Iron deficiency can make you feel tired, cold and weak, which can reduce your quality of life. Taking daily iron pills can bring your levels up and help you feel better — however, it may also upset your stomach. "Gentle" iron supplements are formulated to reduce negative gastrointestinal effects. You can also lessen your symptoms by taking your supplement with certain foods.
Types of Iron Supplements
Reading the labels of iron supplements can be confusing. Iron in supplements is commonly in the form of ferrous iron, including ferrous sulfate, ferrous fumarate and ferrous gluconate. These types of iron are easy for the body to absorb, and they provide a high dose of the nutrient. However, this is the form of iron that typically causes digestive problems and is not the best iron supplement for a sensitive stomach.
Newer products and gentle iron supplements often contain a slow-release form of ferrous sulfate with mucoproteose that doesn't absorb as quickly, preventing fewer side effects. A 2013 review of studies in Current Medical Research and Opinion found a slow-release ferrous sulfate supplement to have the fewest adverse gastrointestinal effects in the 111 studies reviewed. Iron protein succinylate also had a low incidence of adverse effects.
Ferrous glycine sulfate, ferrous gluconate and ferrous sulfate without mucoproteose were shown to have more gastrointestinal side effects, and ferrous fumarate was reported most likely to cause gastrointestinal effects.
Gentle iron supplements are not without side effects, but you may find that they reduce stomach upset to a more tolerable level.
Read more: How Much Is Too Much Iron Supplement?
Taking Iron Supplements
Although iron is best absorbed when taken on an empty stomach, taking your iron pills with a small amount of food may help prevent your upset stomach. Certain foods should not be taken at the same time as iron pills:
- Foods high in fiber, such as whole grains, raw vegetables and bran
- Tea and coffee
The calcium, caffeine and fiber in these foods inhibit iron absorption. Although spinach is a good source of iron and vitamin C, it contains tannic acid, which also reduces iron absorption. According to a 2017 review in Current Developments in Nutrition, spinach reduces bioavailability of iron by as much as 30 percent. You should wait at least two hours after taking your supplement before eating these foods. Instead, choose foods with vitamin C, which improves iron absorption. Some good choices include:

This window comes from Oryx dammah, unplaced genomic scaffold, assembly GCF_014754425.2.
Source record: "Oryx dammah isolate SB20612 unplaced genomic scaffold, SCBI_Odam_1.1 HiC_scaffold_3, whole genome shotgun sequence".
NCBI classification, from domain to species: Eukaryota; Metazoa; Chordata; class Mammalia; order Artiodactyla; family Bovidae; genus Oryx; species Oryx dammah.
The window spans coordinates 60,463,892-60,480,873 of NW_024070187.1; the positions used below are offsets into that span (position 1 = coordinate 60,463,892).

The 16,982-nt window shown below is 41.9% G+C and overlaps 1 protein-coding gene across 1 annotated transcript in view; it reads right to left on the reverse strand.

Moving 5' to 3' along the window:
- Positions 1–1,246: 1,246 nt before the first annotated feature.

- Orange juice or an orange
- Well-cooked or canned vegetables
- Canned fruit
You can also take iron with a small piece of white bread or some refined cream of wheat cereal.
Iron in Your Diet
Increasing your intake of iron-rich foods may help resolve your iron deficiency sooner so you can stop taking iron pills. Eating these foods regularly can prevent iron deficiency in the future. Some of the best food sources of iron include:
- Iron-fortified cereals and breads
- White beans
- Kidney beans
As with supplements, you should avoid consuming dairy foods, caffeine and spinach while eating iron-rich foods. Pairing these foods with a source of vitamin C can help improve absorption.
Read more: The Best Way to Take Iron Pills
- Mayo Clinic: Iron Deficiency Anemia
- Diet vs. Disease: What Is the Best Iron Supplement? Splitting Fact From Fiction
- Current Medical Research and Opinion: Tolerability of Different Oral Iron Supplements: A Systematic Review
- MedlinePlus: Taking Iron Supplements
- Current Developments in Nutrition: The Impact of Tannin Consumption on Iron Bioavailability and Status: A Narrative Review
- National Institutes of Health: Office of Dietary Supplements: Iron